SIAC says you should ‘be part of the solution’


I’ve been working on a story about the metro Phoenix area and how a number of municipalities there are all watching each other very closely, waiting to see who will be the first to go to verified response for alarms. Initially I blogged about Goodyear and now it’s Avondale making noise. I first blogged about this trend waiting to happen back at the end of March. At the time, I spoke with C.O.P.S. vice president of special projects Maria Malice who is president of the AzAA. She’s been working tirelessly to make sure things turn out in a mutually satisfactory way. “We really want to work with them,” Malice said. “With more and more cities waiting to see who’s going to be first to go verified response it’s critical that we be there working with them.”

In my reporting on the story, I also spoke with SIAC executive director Stan Martin, who also went down to Arizona to speak with the folks in Avondale (who ditched the verified response idea, by the way). He showed me some new stuff on the SIAC site.

There’s a link to a pretty impressive news video that convinced right away what a bad idea VR is. Check the video out:

Stan also mentioned that SIAC’s looking for funds. If you haven’t given in support of SIAC, check out the video they’ve put out, which highlights some of what they do. As Stan says, “Be part of the solution.”


<div class="commentbody">
<p class="comment_author"><span style="font-size: x-small;"><span style="color: rgb(153, 153, 153);">May 15th, 2010 at 9:53 pm </span></span></p>
<div class="comment_text">
<p>Hey Mike and Steve,</p>
<p>Thanks for the comments guys. I agree with the assertion that all alarms should be verified. There&rsquo;s absolutely no reason, with the solutions that exist for an alarm to be &ldquo;blind.&rdquo;</p>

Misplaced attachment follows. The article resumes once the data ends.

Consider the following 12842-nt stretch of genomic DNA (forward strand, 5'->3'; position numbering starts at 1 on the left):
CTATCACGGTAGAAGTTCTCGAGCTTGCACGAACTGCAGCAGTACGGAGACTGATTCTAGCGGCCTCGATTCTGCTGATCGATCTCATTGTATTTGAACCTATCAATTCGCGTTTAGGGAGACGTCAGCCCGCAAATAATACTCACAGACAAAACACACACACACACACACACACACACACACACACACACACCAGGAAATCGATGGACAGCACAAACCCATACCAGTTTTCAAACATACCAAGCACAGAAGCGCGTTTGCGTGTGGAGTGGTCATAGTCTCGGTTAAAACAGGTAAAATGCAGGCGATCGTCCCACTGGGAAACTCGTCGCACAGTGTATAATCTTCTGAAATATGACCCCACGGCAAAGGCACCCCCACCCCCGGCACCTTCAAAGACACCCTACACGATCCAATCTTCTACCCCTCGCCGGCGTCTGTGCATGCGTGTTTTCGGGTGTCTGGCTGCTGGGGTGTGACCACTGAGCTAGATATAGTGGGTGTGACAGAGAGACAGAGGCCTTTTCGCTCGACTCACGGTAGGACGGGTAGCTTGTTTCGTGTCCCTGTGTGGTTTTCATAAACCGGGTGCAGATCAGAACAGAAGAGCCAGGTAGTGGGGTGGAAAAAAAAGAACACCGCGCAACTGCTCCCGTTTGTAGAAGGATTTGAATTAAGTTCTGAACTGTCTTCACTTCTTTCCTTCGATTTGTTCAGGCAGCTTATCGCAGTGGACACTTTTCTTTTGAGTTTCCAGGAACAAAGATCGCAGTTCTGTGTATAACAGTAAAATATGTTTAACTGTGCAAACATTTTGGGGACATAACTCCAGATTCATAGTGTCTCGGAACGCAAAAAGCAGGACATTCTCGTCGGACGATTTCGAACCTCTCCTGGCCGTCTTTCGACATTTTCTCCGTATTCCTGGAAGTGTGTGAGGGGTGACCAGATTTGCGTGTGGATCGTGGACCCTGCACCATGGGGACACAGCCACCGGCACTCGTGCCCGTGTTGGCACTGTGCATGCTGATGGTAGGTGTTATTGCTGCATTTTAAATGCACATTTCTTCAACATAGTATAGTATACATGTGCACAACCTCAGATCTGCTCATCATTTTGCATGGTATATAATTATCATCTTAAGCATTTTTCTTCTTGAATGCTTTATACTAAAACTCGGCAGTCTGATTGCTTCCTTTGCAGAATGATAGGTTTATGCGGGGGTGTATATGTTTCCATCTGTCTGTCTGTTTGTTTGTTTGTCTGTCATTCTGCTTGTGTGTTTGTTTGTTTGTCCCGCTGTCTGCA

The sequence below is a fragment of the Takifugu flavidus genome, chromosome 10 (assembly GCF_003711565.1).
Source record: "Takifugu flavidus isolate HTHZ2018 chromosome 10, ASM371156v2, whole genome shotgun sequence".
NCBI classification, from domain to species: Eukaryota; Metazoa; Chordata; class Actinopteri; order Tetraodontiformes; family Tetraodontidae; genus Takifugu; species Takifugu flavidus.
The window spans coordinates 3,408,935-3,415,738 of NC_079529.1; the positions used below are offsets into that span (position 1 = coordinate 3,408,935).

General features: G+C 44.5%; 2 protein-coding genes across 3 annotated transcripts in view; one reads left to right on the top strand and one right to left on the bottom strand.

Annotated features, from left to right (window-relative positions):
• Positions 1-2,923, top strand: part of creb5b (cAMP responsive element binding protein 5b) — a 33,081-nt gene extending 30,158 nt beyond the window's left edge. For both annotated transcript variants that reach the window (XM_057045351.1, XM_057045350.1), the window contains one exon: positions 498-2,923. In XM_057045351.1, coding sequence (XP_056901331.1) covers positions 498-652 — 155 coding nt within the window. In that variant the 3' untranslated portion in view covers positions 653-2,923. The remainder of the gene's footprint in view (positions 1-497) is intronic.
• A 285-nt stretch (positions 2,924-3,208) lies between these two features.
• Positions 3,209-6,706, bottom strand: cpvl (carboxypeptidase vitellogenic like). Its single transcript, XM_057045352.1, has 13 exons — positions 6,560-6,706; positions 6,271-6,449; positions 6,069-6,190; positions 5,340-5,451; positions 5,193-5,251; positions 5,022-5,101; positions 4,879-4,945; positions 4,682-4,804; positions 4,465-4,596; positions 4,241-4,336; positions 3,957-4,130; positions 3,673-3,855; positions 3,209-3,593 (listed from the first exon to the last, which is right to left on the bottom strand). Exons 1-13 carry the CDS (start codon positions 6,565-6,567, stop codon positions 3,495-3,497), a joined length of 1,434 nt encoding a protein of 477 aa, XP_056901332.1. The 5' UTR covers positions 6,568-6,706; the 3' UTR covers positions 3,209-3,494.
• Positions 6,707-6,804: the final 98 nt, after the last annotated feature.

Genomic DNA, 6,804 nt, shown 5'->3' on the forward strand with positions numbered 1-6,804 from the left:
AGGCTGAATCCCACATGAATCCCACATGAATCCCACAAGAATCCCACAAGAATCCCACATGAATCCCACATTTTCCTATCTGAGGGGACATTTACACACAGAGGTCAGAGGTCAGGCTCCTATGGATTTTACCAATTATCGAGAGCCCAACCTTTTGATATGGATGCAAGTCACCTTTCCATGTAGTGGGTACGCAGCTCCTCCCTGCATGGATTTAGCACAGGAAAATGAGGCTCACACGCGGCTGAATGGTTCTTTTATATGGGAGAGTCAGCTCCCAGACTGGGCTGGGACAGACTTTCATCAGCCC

<p>I also agree that the alarm industry tends to move slowly, and that IT will probably continue to make inroads into what has traditionally been the domain of intrusion integrators. Actually the slack will be picked up by whoever embraces service&ndash;whether through increased and knowledgeable use of technology or not.</p>
<p>Again, thank you both for adding your voices to this discussion.</p>

<div class="commentbody">
<p class="comment_author"><span style="font-size: x-small;"><span style="color: rgb(153, 153, 153);">May 14th, 2010 at 11:08 pm </span></span></p>
<div class="comment_text">
<p>1. Event images must be used to verify burglar alarms - or people will get hurt.<br />
2. Alarm Dealers do not understand IP and are not promoting the use of Video Verification<br />
3. There is no training on IP available to Alarm Dealers<br />
4. Even though POTS lines are going away and the Verifeid Response policy is increasing, the security industry is moving too slow.<br />
5. Never mind - the IT industry will come in and clean up our &ldquo;mess&rdquo;.</p>

<div class="commentbody">
<p class="comment_author"><span style="font-size: x-small;"><span style="color: rgb(153, 153, 153);">May 14th, 2010 at 4:37 pm </span></span></p>
<div class="comment_text">
<p>Provident provides &lsquo;verified response&rsquo; for 100% of our clients&hellip; and we have been doing so for more than a decade. For us, verified response means that we respond personally to every alarm within five minutes. However, we do not make any phone calls to our clients. We assume that every alarm is real&hellip; if its a false alarm, we make it our clients responsibility to call us. It&rsquo;s all about how &lsquo;verified&rsquo; is defined. Calling the premises only serves to verify a false alarm&hellip; it doesn&rsquo;t put you any further ahead in determining if its real. It does guarantee that you&rsquo;ll waste a lot of time though.</p>